Why 'It's A Wonderful Life' Was A Box Office Failure

Over the years, It's a Wonderful Life has become a staple of holiday entertainment and a classic in its own right. When flipping through television channels during the Christmas season, you'll likely find yourself catching the film at some random point on some random channel and watching it until the end. And there's a reason for this: according to Vanity Fair, during the 1970s, the film entered the public domain after its initial copyright term ended. TV studios jumped at the opportunity to show the film during Christmas, so they began airing it every year without having to pay a penny in royalties.

In fact, before the film's public domain status was capitalized on, it was mostly forgotten. After its initial theatrical release it became a failure at the box office. Critics gave the film mixed reviews. Although it was nominated for five Oscars, it didn't win in any of its categories. Even its positive reviews weren't enough to get audiences into the theaters.

The end of World War II made it hard for audiences to enjoy It's a Wonderful Life

When director Frank Capra approached Jimmy Stewart to act in It's a Wonderful Life, Stewart had just finished his service fighting as an Air Force pilot during World War II, and he had neither a movie studio contract nor an agent, per Independent. When Capra pitched the movie to Stewart, the actor said yes out a need to work more than his belief in the film. The movie would also be a challenge to work on, as Stewart was suffering from Post-Traumatic Stress Disorder from the war. Audiences who'd experienced the damaging effects of the war also had a tough time with the film.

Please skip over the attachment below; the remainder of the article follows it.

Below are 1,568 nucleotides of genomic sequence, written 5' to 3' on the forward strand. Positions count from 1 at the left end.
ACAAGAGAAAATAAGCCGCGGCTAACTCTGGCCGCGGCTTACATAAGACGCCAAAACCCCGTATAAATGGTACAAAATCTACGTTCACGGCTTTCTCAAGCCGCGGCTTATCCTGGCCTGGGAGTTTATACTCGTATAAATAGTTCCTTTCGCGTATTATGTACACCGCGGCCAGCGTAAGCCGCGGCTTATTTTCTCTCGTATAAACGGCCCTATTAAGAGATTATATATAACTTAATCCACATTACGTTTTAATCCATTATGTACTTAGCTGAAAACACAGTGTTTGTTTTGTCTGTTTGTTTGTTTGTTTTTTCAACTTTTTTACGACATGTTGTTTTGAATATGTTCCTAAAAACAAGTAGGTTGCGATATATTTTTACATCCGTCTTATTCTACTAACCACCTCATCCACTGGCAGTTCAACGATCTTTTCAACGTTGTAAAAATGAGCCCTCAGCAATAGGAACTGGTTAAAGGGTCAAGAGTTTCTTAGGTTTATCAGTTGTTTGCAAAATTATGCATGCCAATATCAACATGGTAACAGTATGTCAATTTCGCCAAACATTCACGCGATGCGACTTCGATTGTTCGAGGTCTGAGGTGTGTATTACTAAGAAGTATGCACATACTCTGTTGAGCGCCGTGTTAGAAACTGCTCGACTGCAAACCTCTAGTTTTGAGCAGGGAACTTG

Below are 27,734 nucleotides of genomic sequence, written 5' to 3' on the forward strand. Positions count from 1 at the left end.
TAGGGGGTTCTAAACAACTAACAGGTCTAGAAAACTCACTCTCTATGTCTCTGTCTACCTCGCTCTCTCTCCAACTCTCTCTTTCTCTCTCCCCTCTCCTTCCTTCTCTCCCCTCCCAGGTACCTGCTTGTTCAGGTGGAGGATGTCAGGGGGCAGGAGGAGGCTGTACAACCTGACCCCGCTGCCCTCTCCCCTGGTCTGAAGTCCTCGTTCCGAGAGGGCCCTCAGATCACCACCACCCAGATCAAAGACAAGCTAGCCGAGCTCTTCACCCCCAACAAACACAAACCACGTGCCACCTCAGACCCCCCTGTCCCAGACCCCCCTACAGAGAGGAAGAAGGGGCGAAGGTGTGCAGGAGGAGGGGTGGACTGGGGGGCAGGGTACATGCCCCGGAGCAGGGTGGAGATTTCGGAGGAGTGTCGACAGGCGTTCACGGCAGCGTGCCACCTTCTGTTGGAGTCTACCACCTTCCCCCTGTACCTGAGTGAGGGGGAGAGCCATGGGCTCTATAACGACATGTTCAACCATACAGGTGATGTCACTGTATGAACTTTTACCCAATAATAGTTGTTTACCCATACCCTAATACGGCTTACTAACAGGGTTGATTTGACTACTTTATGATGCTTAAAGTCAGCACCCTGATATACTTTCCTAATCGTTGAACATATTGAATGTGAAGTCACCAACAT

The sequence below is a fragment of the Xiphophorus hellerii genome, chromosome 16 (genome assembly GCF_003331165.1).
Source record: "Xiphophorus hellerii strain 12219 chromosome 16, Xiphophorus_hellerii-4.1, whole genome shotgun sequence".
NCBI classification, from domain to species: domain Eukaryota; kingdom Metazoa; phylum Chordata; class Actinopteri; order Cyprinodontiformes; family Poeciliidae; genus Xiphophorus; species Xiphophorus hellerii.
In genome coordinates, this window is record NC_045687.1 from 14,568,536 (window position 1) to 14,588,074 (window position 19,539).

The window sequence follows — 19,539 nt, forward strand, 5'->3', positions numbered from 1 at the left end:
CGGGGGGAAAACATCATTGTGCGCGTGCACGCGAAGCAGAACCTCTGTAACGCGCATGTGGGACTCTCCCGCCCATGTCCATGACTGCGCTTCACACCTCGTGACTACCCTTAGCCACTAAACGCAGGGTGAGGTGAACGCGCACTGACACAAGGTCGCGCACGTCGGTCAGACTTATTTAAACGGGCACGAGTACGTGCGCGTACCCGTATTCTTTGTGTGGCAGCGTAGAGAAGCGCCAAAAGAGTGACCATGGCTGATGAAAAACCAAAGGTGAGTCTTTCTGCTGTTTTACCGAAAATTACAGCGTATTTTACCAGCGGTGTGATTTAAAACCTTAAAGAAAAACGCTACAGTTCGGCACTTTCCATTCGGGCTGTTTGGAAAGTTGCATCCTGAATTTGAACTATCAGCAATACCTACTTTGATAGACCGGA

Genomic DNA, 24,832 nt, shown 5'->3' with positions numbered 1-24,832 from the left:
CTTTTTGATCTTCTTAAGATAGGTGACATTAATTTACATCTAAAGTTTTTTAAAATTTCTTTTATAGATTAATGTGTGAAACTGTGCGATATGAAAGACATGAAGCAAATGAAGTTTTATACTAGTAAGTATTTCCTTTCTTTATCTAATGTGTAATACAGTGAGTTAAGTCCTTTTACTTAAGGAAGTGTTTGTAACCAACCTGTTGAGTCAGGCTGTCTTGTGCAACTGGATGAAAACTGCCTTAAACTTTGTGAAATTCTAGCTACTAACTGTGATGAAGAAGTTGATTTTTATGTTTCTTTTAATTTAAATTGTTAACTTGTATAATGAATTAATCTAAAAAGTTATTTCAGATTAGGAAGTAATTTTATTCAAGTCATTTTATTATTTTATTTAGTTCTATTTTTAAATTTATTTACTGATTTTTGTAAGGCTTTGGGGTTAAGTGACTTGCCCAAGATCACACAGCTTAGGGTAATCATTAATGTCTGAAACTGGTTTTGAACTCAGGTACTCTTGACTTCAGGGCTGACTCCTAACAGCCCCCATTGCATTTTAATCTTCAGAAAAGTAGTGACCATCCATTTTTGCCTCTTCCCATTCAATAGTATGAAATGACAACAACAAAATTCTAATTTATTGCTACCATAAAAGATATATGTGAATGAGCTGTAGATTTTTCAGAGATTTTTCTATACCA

According to Vanity Fair, Jeanine Basinger, author of The It's a Wonderful Life Book, gave her reasons why she believed the film didn't do well at the box office. "This was the first full Christmas after the war," said Basinger. "Everyone was celebrating and in a happy mood. The film has an upbeat ending, but you suffer quite a bit before you get there. And that was part of its problem."

This response may have also led to the film's owners not caring enough to renew the copyright, which is what would lead to its success via television.